Qualitative Research in Theological Education: Pedagogy in Practice
Mary Clark Moschella & Susan Willhauck, eds.
SCM Press, 2018, xxxv + 292 pp., pbk
Empirical methods are increasingly popular in theological scholarship and teaching, yet there are only a small handful of academic texts which discuss the relationship between them. This ambitious volume, edited by Mary Clark Moschella and Susan Willhauck, thus addresses a significant gap in discourse. Qualitative Research in Theological Education: Pedagogy in Practice seeks to emphasise the critical place of qualitative research teaching in the theological disciplines. From the outset, empirical methods are presented as vitally important for both the ‘moral and pastoral formation of scholars and religious leaders.’(2)
On the whole, the text provides a comprehensive overview of current conversations. It includes a diverse range of scholars, working across different geographical contexts, religious perspectives, and levels of teaching. Both editors recognise the precarious nature of qualitative projects, often designed to critique problematic but deeply embedded theologies and church structures. Qualitative research is intended not simply to communicate how situations appear, but to elicit response and provoke transformation. There are numerous hazards associated with such an enterprise. It is reassuring that the editors and authors in this volume both recognise and engage with the challenges of such research.
The book is divided into four sections; the first of which contains two ‘exemplary research essays’ which speak to the aforementioned challenges of empirical work. Todd Whitmore’s work on northern Uganda and Siroji Sorajjakool and Apipa Prachyapruit’s writings on Thai periphery. Throughout the volume, it is clear that marginalised voices are included consciously and deliberately as a central concern of the editors. This serves as a sharp reminder to the reader that issues race, sexuality, gender, and class present themselves often for theological educators and students, regardless of location or association.
The second (and largest) section of the text addresses issues of pedagogy. Ethical considerations are outlined across several chapters, ranging from the individual constrains of ethics boards to issues of ambiguity and accessibility. Helpfully, this is followed by a subsection on reflexivity. In brief terms, reflexivity lies with the researcher, who must identify their own privilege, bias and impact on the research, as well as the impact of the research and data-gathering on them. Natalie Wigg-Stevenson’s ethnographic work, for example, culminates in a powerful assertion regarding her complicity in colonial practices. A subsection on embodied research and teaching continues this theme. Anthony Reddie describes his participative approach to pedagogy South Africa, designed to simultaneously critique systems of racism while equipping students in the theory and practice of Black theology. Further space is given to discussions on normativity and how this may help or hinder research, as well as pastoral formation. The latter touches on the pastoral value of qualitative research, which encourages careful listening and attends to voices at the peasants capture a flavour of the volume as a whole. Both chapters consider the importance of relationship with participants, as well as cultural critique.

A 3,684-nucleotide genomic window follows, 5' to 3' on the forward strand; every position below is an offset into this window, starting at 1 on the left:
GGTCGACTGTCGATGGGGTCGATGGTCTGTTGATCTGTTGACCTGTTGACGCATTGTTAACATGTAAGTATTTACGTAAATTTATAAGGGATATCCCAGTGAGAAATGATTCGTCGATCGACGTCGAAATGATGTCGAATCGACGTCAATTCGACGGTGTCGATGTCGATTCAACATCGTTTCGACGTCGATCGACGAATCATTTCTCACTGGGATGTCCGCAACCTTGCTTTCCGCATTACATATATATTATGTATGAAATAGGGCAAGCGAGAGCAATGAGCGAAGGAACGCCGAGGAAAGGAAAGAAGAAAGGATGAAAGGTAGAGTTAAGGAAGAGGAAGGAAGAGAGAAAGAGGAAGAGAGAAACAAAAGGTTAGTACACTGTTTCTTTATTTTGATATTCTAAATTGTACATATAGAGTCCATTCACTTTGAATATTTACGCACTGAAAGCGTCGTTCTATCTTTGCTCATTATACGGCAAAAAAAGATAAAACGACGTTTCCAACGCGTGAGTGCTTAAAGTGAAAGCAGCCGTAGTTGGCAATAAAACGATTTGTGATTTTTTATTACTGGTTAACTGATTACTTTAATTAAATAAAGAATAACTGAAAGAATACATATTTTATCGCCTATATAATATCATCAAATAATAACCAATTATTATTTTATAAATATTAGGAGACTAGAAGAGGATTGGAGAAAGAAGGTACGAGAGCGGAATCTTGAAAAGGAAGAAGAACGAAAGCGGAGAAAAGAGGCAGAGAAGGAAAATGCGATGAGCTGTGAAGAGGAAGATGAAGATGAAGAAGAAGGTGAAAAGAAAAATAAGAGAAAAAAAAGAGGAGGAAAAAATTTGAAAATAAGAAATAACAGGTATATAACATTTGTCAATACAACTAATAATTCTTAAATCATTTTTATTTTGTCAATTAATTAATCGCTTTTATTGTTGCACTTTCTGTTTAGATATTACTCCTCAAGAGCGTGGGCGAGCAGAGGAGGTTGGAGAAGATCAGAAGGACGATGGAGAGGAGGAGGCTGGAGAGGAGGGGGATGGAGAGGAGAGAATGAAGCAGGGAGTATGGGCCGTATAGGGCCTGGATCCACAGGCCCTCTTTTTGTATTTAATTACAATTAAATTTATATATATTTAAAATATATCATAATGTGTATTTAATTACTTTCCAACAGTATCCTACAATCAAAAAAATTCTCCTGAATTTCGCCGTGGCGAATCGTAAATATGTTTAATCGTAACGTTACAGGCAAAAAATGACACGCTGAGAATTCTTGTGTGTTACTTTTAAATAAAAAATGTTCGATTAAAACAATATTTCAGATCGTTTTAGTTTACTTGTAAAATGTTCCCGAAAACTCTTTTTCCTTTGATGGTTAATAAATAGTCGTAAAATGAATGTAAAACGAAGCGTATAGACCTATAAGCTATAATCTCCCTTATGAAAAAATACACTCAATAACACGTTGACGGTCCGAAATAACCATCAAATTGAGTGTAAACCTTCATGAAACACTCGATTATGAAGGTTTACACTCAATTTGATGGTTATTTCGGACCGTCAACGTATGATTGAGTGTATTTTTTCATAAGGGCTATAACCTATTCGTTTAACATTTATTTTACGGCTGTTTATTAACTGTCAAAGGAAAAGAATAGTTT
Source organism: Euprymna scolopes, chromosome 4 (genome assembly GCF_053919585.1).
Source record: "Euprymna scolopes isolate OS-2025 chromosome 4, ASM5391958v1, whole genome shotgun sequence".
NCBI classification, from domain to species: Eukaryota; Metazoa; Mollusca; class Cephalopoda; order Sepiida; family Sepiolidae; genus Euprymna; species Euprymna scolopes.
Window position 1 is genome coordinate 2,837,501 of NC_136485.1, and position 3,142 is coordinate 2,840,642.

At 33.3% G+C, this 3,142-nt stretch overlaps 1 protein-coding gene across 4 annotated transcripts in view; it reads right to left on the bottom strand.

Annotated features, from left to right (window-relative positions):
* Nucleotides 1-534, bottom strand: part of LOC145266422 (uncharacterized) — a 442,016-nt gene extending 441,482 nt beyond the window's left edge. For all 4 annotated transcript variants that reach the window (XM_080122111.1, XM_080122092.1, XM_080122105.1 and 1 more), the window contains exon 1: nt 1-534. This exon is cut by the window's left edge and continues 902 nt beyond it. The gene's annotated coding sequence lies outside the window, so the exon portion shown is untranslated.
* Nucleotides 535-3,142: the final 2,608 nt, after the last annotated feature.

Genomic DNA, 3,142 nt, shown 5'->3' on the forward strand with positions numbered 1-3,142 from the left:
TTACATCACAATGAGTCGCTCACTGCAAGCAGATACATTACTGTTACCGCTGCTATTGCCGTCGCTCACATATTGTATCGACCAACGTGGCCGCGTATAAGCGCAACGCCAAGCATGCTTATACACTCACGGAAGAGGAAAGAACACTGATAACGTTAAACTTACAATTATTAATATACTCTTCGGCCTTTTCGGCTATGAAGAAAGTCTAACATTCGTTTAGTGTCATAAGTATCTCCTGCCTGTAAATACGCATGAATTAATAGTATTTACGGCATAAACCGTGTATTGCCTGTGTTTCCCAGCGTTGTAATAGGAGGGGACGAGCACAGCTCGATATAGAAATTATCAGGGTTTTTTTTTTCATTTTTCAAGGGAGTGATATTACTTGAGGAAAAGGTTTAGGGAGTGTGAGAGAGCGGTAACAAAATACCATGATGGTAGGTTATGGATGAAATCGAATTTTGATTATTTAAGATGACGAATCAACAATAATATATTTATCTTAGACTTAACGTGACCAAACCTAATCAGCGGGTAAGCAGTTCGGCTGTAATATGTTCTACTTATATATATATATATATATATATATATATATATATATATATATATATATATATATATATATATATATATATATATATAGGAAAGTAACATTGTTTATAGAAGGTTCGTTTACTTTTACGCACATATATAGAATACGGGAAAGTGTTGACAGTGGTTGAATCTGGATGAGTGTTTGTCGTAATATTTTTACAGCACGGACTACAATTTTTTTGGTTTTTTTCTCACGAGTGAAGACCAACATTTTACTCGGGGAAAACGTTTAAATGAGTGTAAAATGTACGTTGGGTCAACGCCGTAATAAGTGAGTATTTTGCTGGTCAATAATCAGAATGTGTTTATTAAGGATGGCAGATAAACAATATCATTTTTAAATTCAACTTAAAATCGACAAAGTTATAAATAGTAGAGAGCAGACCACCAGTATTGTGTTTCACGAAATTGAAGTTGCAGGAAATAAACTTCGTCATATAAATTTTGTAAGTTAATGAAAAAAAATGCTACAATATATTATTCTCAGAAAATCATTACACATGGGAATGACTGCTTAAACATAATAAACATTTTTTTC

The volume’s third section is shorter, but no less rich. Two contributions from deans of theological schools discuss ways in which qualitative research might be integrated into the curriculum. David Mellot (Lancaster Theological Seminary) argues that qualitative methods, while challenging for students, are vital for enriching their theological reflections. Jody Clarke contributes some reflections on his work at Atlantic School of Theology (AST), where qualitative research has become an integral part of the MDiv curriculum. The book’s final chapter is a reflection by Willhauck on her work at AST. She suggests that better clarity about the value of qualitative research is required, so that its strengths can be communicated more widely.
It would be tempting for two editors with qualitative research backgrounds to write a straightforward treatise on the benefits of empirical work. However, Moschella and Willhauck’s volume engages in deeper consideration of qualitative practice, probing the dangers and challenges of it, and fearlessly confronting the potential of the researcher to abuse power. The writers make clear attempts not only to confront and address these blind spots, but to consider how they might be challenged through pedagogy. This results in a volume which is self-consciously intersectional. The book’s only weak point is its slight reliance on teaching case studies from AST, but this is perhaps to be expected, given its origins in a symposium held there.
Overall, this a vitally important read for anyone working at the boundaries between qualitative research and theology. No matter how long one has been engaged in empirical work, there are plenty of resources here to challenge and improve practice. For students, there are numerous exemplary chapters and case studies to draw from. This is a strong volume, which, through its practical guidance and philosophical considerations, ultimately convinces the reader of the transformative possibilities of qualitative research.
Katie Cross, University of Aberdeen